Sunday 9 December 2007

Consolidated Treaty of Lisbon

People may be for or against, or undecided, but all have a right to readable information on
the Reform Treaty of the European Union, to be named the Treaty of Lisbon.

Quite a number of people seem to be looking for consolidated versions, with the new Treaties inserted into the existing ones. Some might even be ready to base their opinions on facts.

Therefore, I am going to repeat information which can be found in different blog postings since the middle of October.

The official, reader-unfriendly version of the Treaty of Lisbon consists of two documents of the intergovernmental conference (IGC 2007), dated 3 December 2007: the Final Act (CIG 15/07) and the Treaty of Lisbon amending the Treaty on European Union and the Treaty establishing the European Community (CIG 14/07), posted on the web site of the Council.

The intergovernmental conference 2007 has accomplished its task. The signing ceremony takes place in Lisbon on 13 December 2007.

The official text is hard to read, since it consists of amendments. In order to see the Treaties as a whole, you need to compare with the existing Treaties.


The citizens of the European Union need reader-friendly, or at least a little bit less unreadable, versions of the new Treaties. In a Union in which decisions are taken as openly as possible and as closely as possible to the citizen (Article 1, paragraph 2, of both the present and the amended EU Treaty) and which observes the principle of the equality of its citizens, who shall receive equal attention from its institutions, bodies, offices and agencies (Article 8 of the amended EU Treaty), consolidated versions of the Treaty of Lisbon should be available to every citizen in his or her language.

Until now, the institutions of the European Union or the governments of the Member States have not made consolidations available. Luckily, other bodies have published consolidated versions, in four of the 23 official languages of the EU.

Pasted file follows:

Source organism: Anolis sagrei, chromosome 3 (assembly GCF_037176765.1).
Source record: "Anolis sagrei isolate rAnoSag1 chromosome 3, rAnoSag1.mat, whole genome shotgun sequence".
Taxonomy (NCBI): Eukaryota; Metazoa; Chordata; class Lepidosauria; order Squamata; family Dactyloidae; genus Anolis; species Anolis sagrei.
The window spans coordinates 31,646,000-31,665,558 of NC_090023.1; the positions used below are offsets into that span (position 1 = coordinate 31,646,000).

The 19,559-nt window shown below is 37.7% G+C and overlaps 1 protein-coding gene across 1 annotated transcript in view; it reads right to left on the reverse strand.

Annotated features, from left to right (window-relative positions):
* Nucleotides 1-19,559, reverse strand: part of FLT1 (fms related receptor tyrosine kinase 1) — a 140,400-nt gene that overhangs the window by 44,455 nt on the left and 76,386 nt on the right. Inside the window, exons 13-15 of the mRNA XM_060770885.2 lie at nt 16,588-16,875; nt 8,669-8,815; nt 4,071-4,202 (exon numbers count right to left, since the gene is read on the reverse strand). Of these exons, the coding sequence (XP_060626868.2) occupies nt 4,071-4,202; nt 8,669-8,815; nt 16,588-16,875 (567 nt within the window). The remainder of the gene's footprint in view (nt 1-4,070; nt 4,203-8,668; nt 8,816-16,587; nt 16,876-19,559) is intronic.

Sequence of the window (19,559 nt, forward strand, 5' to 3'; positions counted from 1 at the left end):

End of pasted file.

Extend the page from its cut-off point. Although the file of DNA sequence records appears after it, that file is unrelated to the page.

The Irish Institute of European Affairs (IIEA) and professor Steve Peers (Statewatch Observatory on the Constitution/Reform Treaty) have published consolidations in English. The French National Assembly (Assemblée nationale) has produced a French version and the think-tank Real Instituto Elcano a Spanish one.

The web addresses are: English English French Spanish

Are there other consolidations, which I have not noticed, yet? Are there plans for other language versions?

I am grateful for information you might have.

Ralf Grahn


  1. It is also, in my mind, a remarkably dangerous thing to not publish a consolidated official text.

    The refusal of the EU to publish such a text will be used in the referendum debate in my country.

  2. Regardless of the ratification procedure, publishing consolidated versions of the new Treaties in every official language of the EU is a basic requirement.

    The Treaties are the most important documents of the European Union, since they form the legal basis for every legal act and action.

    Openness, transparency, accountablility, equality and reader-friendly information all come into play.

    In my view, the intergovernmental (European) Council is the main culprit, since this is the institution responsible for the IGC 2007.

    But if the Council does not publish more readable versions, the individual governments could and should step in, without delay.


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